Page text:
After nearly getting hooked by a truck at this intersection, I walked back with a Canon Rebel. I stood on the corner for about 30 minutes at rush hour to record the madness. This is the 15th street cycletrack in Washington D.C.
Despite the pejorative circus music, I think the video does a pretty good job pointing out some of the challenges associated with separated bike facilities in general, as well as two-way on-street bike facilities, often referred to as two-way cycletracks. The biggest challenges include the following:
- vehicles blocking the cycletrack
- turning vehicles failing to yield to cyclists
- placing the cycletrack outside the turn lanes creates unnecessary conflict points
- the two-way facility places one direction of cyclists on the “wrong side” of the road, where drivers aren’t used to seeing them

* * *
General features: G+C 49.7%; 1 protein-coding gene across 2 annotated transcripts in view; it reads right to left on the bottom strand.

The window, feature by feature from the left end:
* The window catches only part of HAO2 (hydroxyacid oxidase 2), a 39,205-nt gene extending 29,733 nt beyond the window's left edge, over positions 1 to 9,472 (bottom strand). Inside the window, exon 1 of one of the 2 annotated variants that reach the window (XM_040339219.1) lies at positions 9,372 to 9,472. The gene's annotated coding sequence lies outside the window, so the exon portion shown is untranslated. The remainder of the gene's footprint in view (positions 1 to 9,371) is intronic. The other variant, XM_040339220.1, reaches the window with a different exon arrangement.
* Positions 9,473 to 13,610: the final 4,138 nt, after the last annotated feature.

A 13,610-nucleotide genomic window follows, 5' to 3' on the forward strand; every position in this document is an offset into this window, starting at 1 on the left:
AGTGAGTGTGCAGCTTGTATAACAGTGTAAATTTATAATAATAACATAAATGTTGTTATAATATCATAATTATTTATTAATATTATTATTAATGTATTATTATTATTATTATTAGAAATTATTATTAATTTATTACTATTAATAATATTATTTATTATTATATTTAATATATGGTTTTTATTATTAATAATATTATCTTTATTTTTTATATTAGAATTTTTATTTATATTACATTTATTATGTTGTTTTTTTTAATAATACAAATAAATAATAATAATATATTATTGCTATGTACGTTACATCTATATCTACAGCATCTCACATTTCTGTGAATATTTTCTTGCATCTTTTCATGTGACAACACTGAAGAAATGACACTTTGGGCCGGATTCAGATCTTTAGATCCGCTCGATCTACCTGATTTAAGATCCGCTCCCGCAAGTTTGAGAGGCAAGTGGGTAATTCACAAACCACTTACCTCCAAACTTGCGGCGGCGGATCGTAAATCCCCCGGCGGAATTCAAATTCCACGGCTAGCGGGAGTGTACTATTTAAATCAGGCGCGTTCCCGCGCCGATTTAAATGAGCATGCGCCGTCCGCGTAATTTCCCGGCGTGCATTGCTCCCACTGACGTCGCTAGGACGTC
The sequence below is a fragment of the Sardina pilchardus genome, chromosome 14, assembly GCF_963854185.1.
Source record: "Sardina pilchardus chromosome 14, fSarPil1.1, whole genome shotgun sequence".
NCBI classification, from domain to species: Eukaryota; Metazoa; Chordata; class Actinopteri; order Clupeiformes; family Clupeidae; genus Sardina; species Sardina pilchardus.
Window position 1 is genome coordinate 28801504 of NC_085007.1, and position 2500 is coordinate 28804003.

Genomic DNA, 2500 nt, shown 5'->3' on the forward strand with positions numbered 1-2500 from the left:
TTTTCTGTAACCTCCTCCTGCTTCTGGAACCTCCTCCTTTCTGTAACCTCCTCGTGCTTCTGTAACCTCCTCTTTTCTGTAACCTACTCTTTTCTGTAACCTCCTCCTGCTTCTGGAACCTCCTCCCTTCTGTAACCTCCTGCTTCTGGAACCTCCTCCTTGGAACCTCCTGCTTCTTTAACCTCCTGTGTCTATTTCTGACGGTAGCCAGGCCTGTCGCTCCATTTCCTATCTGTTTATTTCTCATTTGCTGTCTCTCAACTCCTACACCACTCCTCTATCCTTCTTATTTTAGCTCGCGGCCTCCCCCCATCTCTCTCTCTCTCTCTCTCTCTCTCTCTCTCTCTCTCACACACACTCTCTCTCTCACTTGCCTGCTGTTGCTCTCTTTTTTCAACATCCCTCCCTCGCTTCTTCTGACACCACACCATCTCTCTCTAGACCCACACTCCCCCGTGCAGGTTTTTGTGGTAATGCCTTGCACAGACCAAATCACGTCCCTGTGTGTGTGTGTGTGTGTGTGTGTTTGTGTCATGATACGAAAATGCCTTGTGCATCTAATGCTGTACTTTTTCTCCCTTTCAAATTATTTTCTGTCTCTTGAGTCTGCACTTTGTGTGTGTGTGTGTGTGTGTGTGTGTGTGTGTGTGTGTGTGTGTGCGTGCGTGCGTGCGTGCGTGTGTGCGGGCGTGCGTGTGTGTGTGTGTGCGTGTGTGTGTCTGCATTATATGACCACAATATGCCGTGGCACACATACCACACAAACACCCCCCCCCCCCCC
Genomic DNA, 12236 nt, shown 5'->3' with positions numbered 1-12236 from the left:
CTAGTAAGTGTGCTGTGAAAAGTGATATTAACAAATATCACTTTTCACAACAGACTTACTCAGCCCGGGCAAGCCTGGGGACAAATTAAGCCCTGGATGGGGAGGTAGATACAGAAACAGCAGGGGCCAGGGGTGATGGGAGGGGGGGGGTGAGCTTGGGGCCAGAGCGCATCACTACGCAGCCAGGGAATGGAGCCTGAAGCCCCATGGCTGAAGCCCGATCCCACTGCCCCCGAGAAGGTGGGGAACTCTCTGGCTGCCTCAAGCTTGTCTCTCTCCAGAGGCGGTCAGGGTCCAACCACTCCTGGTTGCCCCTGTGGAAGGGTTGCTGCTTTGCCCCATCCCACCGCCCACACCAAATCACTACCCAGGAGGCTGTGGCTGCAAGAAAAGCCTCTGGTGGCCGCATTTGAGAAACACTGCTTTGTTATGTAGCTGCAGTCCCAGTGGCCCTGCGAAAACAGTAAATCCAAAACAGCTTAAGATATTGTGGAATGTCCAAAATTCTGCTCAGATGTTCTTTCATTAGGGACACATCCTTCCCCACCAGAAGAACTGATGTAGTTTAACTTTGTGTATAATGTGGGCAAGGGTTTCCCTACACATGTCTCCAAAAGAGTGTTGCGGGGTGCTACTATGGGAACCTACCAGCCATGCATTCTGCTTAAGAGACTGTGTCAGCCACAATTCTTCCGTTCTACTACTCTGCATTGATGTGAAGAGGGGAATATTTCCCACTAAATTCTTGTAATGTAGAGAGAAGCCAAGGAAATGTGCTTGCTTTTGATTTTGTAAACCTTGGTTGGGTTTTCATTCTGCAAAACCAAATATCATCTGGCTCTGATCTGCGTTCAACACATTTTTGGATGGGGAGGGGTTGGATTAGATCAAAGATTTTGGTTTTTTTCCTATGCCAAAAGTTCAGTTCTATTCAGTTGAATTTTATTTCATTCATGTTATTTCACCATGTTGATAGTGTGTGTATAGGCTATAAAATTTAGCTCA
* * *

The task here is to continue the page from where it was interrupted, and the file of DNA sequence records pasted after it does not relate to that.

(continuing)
- the traffic signals can sometimes ask cyclists to wait a long time before being allowed through the intersection
Those in the vehicluar cycling crowd (like the folks at cycleSMARTdallas), would argue that these challenges are insurmountable through engineering or any other means – that these facilities are flawed by their very nature. I tend to think that most of the problems pointed out in the video are enforcement and cultural problems rather than a problem inherent to the facility and that we’re just experiencing some growing pains. And some of the problems (like the inability of cyclists to pass each other) are specific to this implementation rather than this class of bikeway. Still, as an engineer and a cyclist, I am certainly more comfortable with a pair of one-way cycletracks on opposite sides of the street rather than a consolidated two-way facility on one side of the street. Given the option, I would always recommend the former over the latter.
What do you think about the video, or two-way cycletracks in general?